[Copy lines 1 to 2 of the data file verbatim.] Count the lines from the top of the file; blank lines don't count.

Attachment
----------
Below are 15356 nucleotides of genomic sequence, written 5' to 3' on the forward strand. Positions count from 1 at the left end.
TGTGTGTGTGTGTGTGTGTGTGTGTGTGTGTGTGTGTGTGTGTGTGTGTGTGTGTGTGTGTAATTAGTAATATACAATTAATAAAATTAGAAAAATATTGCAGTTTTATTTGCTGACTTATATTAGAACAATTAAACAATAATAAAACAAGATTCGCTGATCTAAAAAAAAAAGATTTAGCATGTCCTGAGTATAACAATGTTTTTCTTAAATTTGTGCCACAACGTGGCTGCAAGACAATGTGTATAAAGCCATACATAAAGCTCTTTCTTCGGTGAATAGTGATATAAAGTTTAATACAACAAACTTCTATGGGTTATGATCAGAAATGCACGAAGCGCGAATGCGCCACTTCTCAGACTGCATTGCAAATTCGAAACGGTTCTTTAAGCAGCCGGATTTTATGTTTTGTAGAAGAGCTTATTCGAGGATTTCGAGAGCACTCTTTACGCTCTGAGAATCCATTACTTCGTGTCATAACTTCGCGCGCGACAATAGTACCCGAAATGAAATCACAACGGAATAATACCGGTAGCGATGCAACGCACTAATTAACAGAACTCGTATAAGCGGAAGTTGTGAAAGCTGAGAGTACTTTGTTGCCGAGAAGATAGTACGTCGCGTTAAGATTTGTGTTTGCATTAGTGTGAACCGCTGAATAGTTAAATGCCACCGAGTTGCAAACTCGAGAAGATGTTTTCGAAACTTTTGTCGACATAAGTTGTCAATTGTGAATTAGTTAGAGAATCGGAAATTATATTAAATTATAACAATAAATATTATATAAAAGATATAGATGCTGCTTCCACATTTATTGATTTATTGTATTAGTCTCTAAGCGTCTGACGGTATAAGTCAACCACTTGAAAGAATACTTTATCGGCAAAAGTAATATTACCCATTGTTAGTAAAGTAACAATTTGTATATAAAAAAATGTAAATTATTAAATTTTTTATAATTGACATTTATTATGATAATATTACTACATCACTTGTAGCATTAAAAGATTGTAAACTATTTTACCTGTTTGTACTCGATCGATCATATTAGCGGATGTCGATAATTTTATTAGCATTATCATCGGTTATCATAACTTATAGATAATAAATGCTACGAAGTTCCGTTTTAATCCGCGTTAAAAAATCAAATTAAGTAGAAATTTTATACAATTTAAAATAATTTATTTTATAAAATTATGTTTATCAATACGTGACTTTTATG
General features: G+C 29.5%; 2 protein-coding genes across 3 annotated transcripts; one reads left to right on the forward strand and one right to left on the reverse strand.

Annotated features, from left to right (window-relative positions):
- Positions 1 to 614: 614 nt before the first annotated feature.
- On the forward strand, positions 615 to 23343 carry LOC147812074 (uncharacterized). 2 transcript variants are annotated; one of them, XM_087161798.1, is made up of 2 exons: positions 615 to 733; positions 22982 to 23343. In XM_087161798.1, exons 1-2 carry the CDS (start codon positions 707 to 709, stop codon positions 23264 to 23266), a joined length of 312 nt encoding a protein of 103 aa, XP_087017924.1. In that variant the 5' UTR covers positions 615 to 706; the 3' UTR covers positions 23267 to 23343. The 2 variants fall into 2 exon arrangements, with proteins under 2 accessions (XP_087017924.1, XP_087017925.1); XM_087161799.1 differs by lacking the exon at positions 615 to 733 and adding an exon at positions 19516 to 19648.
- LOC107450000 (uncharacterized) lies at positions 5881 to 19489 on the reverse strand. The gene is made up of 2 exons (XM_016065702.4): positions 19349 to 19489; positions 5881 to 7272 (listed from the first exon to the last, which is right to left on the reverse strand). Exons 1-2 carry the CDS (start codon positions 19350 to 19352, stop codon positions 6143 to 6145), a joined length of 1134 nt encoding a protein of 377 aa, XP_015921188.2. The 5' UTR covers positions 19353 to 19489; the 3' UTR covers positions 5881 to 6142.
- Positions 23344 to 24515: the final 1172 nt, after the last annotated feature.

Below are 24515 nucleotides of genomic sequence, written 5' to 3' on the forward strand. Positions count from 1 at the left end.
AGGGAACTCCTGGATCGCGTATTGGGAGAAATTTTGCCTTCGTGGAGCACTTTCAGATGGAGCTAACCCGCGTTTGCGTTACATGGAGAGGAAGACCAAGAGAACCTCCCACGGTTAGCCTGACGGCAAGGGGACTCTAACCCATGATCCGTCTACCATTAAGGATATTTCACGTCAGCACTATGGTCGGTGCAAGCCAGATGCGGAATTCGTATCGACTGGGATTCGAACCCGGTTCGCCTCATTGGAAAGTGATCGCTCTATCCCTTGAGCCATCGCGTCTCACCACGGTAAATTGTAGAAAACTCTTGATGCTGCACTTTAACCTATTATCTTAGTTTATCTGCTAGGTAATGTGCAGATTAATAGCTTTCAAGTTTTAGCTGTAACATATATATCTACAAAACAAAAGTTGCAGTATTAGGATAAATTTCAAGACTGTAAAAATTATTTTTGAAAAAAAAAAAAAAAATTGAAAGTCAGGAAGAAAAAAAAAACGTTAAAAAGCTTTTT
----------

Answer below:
Below are 15356 nucleotides of genomic sequence, written 5' to 3' on the forward strand. Positions count from 1 at the left end.
TGTGTGTGTGTGTGTGTGTGTGTGTGTGTGTGTGTGTGTGTGTGTGTGTGTGTGTGTGTGTAATTAGTAATATACAATTAATAAAATTAGAAAAATATTGCAGTTTTATTTGCTGACTTATATTAGAACAATTAAACAATAATAAAACAAGATTCGCTGATCTAAAAAAAAAAGATTTAGCATGTCCTGAGTATAACAATGTTTTTCTTAAATTTGTGCCACAACGTGGCTGCAAGACAATGTGTATAAAGCCATACATAAAGCTCTTTCTTCGGTGAATAGTGATATAAAGTTTAATACAACAAACTTCTATGGGTTATGATCAGAAATGCACGAAGCGCGAATGCGCCACTTCTCAGACTGCATTGCAAATTCGAAACGGTTCTTTAAGCAGCCGGATTTTATGTTTTGTAGAAGAGCTTATTCGAGGATTTCGAGAGCACTCTTTACGCTCTGAGAATCCATTACTTCGTGTCATAACTTCGCGCGCGACAATAGTACCCGAAATGAAATCACAACGGAATAATACCGGTAGCGATGCAACGCACTAATTAACAGAACTCGTATAAGCGGAAGTTGTGAAAGCTGAGAGTACTTTGTTGCCGAGAAGATAGTACGTCGCGTTAAGATTTGTGTTTGCATTAGTGTGAACCGCTGAATAGTTAAATGCCACCGAGTTGCAAACTCGAGAAGATGTTTTCGAAACTTTTGTCGACATAAGTTGTCAATTGTGAATTAGTTAGAGAATCGGAAATTATATTAAATTATAACAATAAATATTATATAAAAGATATAGATGCTGCTTCCACATTTATTGATTTATTGTATTAGTCTCTAAGCGTCTGACGGTATAAGTCAACCACTTGAAAGAATACTTTATCGGCAAAAGTAATATTACCCATTGTTAGTAAAGTAACAATTTGTATATAAAAAAATGTAAATTATTAAATTTTTTATAATTGACATTTATTATGATAATATTACTACATCACTTGTAGCATTAAAAGATTGTAAACTATTTTACCTGTTTGTACTCGATCGATCATATTAGCGGATGTCGATAATTTTATTAGCATTATCATCGGTTATCATAACTTATAGATAATAAATGCTACGAAGTTCCGTTTTAATCCGCGTTAAAAAATCAAATTAAGTAGAAATTTTATACAATTTAAAATAATTTATTTTATAAAATTATGTTTATCAATACGTGACTTTTATG